This is a story that’s bitter-sweet but one we’d like to share as it reflects much of the emotional journey that we’ve been on during the past year or so with Susie-Belle which has included getting to know a lot more about the terrors of the battery farming of dogs.
As you may know, Janet is Susie-Belle’s foster mum – I know grammatically I should probably say she “was”, but for us, she will always retain this very special epithet, so foster mum, in fact super-foster-mum she remains. Anyway, back to the story, she has spent a number of years taking in and caring for miniature schnauzers rescued out of the battery farms/puppy mills and nursing them to health, both psychologically and physically ready to go to their forever homes. What little we know about Susie-Belle’s background and the state she was in when she first arrived at Janet’s can be read here.
The dogs Janet has cared for have all been in various states of poor health, some worse than others, but one thing they’ve all had in common is that they have experienced neglect to a shocking degree and have never lived in an environment where humans have showed them even basic levels of care or attention. But the worst case Janet has experienced – and every time she thinks she’s seen the worst, sadly worse comes along – has been a little female schnauzer who arrived at Janet’s in February this year, Tica.
Tica was so terrified of everything around her to the extent that Janet couldn’t get near her without Tica rearing up on her back legs in terror. It took weeks of patience, love and tenderness for Janet to reach the point where Tica would at least allow her to approach her without overwhelming fear, and eventually to be able to gently touch her to put on a harness so she could explore the wider world. Janet has a very good set-up at home as she runs the Diana Brimblecombe Animal Rescue Centre and has access to enclosed paddocks and acres of safe space as well as the canine companionship from her own pets that is so essential for dogs coming from the puppy farms who have known only canine company. Tica was in the best of places for her recovery.
Talking to Janet in recent weeks, it had become so clear to me that she was smitten with Tica and secretly I hoped Tica would be joining her family permanently. But Janet has 6 dogs in her family and I know that to make it 7 is a pretty big step and not one Janet would lightly take.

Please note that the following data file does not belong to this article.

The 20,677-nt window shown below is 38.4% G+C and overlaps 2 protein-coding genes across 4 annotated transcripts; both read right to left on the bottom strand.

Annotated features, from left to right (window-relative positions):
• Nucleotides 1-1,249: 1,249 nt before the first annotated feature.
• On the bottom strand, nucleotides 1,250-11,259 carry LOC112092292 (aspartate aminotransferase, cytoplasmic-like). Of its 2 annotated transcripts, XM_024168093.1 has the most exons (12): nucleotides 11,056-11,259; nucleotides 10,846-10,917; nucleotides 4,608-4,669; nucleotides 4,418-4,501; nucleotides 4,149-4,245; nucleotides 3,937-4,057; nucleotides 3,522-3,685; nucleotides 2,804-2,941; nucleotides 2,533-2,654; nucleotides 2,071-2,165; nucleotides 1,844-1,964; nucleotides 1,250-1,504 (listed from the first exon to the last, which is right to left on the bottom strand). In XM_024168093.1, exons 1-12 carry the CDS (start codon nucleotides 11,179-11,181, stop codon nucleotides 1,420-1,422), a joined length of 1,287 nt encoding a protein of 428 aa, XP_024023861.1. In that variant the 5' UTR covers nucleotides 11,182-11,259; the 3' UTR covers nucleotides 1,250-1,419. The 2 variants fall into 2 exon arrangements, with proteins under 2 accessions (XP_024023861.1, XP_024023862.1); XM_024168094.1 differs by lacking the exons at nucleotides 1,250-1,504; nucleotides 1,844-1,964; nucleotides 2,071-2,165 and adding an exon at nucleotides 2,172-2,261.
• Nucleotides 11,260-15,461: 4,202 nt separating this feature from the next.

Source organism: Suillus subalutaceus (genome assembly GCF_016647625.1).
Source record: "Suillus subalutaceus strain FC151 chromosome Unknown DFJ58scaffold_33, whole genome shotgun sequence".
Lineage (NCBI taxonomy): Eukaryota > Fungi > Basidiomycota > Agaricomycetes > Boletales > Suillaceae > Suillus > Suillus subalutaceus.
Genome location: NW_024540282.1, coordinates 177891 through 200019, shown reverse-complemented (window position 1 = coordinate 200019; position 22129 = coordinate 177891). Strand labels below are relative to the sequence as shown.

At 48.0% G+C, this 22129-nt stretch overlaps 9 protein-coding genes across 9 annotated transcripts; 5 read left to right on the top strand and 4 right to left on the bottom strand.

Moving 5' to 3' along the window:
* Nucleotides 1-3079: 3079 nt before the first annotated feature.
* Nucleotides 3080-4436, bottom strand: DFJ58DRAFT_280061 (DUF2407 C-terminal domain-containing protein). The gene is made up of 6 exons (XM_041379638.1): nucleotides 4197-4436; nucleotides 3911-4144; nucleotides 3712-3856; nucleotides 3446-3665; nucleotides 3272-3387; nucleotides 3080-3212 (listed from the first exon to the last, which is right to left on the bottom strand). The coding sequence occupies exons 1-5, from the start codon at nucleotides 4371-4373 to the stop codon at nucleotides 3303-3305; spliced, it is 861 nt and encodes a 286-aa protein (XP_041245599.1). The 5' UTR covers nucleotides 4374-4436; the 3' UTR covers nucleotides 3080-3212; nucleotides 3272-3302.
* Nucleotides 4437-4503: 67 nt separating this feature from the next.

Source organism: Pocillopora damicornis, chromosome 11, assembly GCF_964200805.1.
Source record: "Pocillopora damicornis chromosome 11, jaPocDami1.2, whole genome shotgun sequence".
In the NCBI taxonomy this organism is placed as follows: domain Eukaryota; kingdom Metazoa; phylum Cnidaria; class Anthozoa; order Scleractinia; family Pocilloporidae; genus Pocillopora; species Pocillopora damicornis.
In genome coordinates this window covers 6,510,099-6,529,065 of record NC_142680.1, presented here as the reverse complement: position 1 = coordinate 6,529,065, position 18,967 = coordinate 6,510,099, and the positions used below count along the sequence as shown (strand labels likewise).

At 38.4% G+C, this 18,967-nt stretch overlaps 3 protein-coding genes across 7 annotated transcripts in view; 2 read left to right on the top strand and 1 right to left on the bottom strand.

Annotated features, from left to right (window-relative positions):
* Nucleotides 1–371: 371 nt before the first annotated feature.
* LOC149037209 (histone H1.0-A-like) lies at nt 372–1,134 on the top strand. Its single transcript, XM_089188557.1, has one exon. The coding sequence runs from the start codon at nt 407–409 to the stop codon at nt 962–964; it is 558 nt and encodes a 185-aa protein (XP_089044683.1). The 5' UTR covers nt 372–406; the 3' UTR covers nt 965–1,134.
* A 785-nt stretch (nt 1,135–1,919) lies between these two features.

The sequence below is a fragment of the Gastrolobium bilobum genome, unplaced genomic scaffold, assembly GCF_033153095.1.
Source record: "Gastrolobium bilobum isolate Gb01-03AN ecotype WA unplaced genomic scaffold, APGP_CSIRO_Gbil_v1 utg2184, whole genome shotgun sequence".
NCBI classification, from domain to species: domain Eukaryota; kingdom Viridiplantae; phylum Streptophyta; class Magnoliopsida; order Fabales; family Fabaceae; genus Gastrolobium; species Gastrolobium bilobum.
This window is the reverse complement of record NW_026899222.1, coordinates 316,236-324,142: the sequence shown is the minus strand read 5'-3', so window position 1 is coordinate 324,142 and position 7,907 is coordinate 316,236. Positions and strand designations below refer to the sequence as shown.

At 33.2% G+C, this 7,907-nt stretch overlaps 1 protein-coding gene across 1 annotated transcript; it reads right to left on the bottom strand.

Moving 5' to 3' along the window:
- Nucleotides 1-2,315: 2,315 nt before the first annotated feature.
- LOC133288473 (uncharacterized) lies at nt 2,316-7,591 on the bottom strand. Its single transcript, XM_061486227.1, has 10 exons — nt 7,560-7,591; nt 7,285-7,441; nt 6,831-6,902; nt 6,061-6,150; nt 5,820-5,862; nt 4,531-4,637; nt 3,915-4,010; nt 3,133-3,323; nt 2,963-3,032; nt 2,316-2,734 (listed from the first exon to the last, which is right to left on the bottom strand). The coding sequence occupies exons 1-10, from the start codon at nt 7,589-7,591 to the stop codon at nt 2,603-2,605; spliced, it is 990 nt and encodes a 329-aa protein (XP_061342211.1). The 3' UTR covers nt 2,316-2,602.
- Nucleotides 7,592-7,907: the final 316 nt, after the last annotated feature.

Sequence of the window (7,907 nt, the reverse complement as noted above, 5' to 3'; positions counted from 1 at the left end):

But yesterday, it became official, Tica is Janet’s 7th dog and very special. So today we’re celebrating, Tica is going to have the stability, endless love and care that she so deserves. We’ll get to meet her again and again on our schnauzer walks and watch her flourish and thrive in time.
But the celebrations are tinged with sadness – the bitter part of this sweet tale of schnauzer love. Janet has been noticing that Tica has increasinlgy seemed unsure of where she is at dusk or in poor light and she’s been bumping into things, so yesterday Janet took her off to the opthalmologist. Heartbreakingly, he diagnosed Tica with Progressive Retinal Atrophy (also known as generalised progressive retinal atrophy) which means that she is slowly losing her sight. PRA is an inherited disease of dogs and currently there is no treatment for it. This is so sad for little Tica, and Janet, who has done so much to help other dogs regain their sight from cataracts, including Susie-Belle.
As PRA is an inherited disease, affected animals should not be bred from. How awful that Tica has probably bred tens and tens of puppies during her years in the puppy farm. Her puppies will likely lose their sight. Her puppies will have been sold through pet shops, online ads, through dealers, sold to people who either don’t know any better in terms of how to buy a healthy puppy, or who don’t care. This is the reality of the mass breeding of puppies in the UK and other countries and why campaigns to raise awareness of the business of breeding puppies need to be effective and why we continue to try our best through this blog to do our bit to make people aware.
I am sure that with Janet’s care and in her wonderful home, Tica will cope well with her darkening world, she couldn’t be in safer hands, however, this may not be the case for her many puppies in the years to come. We can only hope they are in the right homes.
But we want to end this on a sweet note, which is that we will be getting to meet Tica again early in October on a schnauzer walk and we can’t wait.